• "At least once a day does not sound unreasonable" - while frequency is an important consideration, I read the question as being more about the percentage of emails one needs to read. – Bernhard Barker Jun 6 '19 at 17:13

If they ask you to send emails to them and that results in more than they can read, then your obligation is to send the emails. (More on that later.)

If they do not ask you to send the emails but you are sending them anyway, and it is more than they can keep up with, then you should probably send fewer emails.

In the first case, knowing that they want the emails but also don't have time to read them, it would be useful to specify in the subject line whether the email contains information, a question, or an action item. In other words, help them triage the emails before reading. Then, make the most important point first, and then provide additional information. So they are able to take a quick glance and if they need to know more, the more is there.

In the second case, if the emails help you or provide some CYA, then, as long as the boss doesn't ask you to send fewer, you can still send them, but use the subject lines as above, with generous FYI tags, and continue to communicate the important stuff with your boss in the method they prefer.

The point of sending emails is to keep the boss informed. IF that is the method the boss wants you to use to keep them informed. If the boss prefers a different method, then use that different method. Some people do better by hearing instead of reading, and it's best to figure out how to adjust so you are communicating in the preferred method of the person with more authority.


I think there's a subtle yet very important point being glossed over - both in terms of the question you linked, and in terms of the entire concept of being "responsible" for emails.

It's the difference between reading an email, versus being able to mentally process, summarize, and store their contents. It's the difference between having information, and having useful information.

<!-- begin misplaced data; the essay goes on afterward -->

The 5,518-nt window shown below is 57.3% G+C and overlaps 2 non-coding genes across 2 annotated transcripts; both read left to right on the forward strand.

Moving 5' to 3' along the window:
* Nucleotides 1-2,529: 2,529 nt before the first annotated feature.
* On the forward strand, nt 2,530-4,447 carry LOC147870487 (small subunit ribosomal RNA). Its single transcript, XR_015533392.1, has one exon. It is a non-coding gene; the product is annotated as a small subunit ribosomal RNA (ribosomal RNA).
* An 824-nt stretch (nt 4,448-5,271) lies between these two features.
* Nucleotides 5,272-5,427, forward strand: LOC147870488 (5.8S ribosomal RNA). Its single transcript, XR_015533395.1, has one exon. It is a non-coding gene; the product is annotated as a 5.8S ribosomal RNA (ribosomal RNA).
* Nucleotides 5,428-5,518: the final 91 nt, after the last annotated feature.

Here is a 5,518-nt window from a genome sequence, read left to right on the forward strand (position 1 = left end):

As an example, imagine you are sending your boss regular status updates on a handful of projects. Some other employees are, too. Your boss may or may not be reading, or at least glancing at, all of the emails - but at the end of the day, what they have is a massive pile of loosely structured information in their inbox.

If, at a moment's notice, they need the exact, current, summarized status of any particular project or issue, whether or not they've read the emails doesn't mean they'll automatically know or even be able to retrieve the information they need. And even if they can, it may be the case that the status has changed since your last email. So, sometimes, bosses ask employees for status, or use other methods (standups, ticket logs, etc) to log status, even if the information is contained in emails they've already read.

In other words - the fact that you sent them an email may not actually be solving their problem, so having a discussion about whether or not the person is reading your emails may be totally missing the point. Email can be a good communication tool, but it is a terrible information storage tool. When information storage (and access) questions are presented under the guise of "do people read their emails?" it's a bit of a misrepresentation of the actual issue.


How much we are responsible to read our emails?

Exactly to the point your boss tells you to. Maybe less if your boss' orders conflict with local laws.

  • boss's orders : Is he king? – NiceGuy Jun 6 '19 at 16:47
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    Well yeah. That's what being the boss means, no? – pip install frisbee Jun 6 '19 at 16:50
  • You're free to tell your boss no but you might face consequences. I don't think it will go in your favor no matter what. – Dan Jun 6 '19 at 18:27
  • @Dan, I am trying to digest the reality, let me try – NiceGuy Jun 6 '19 at 20:13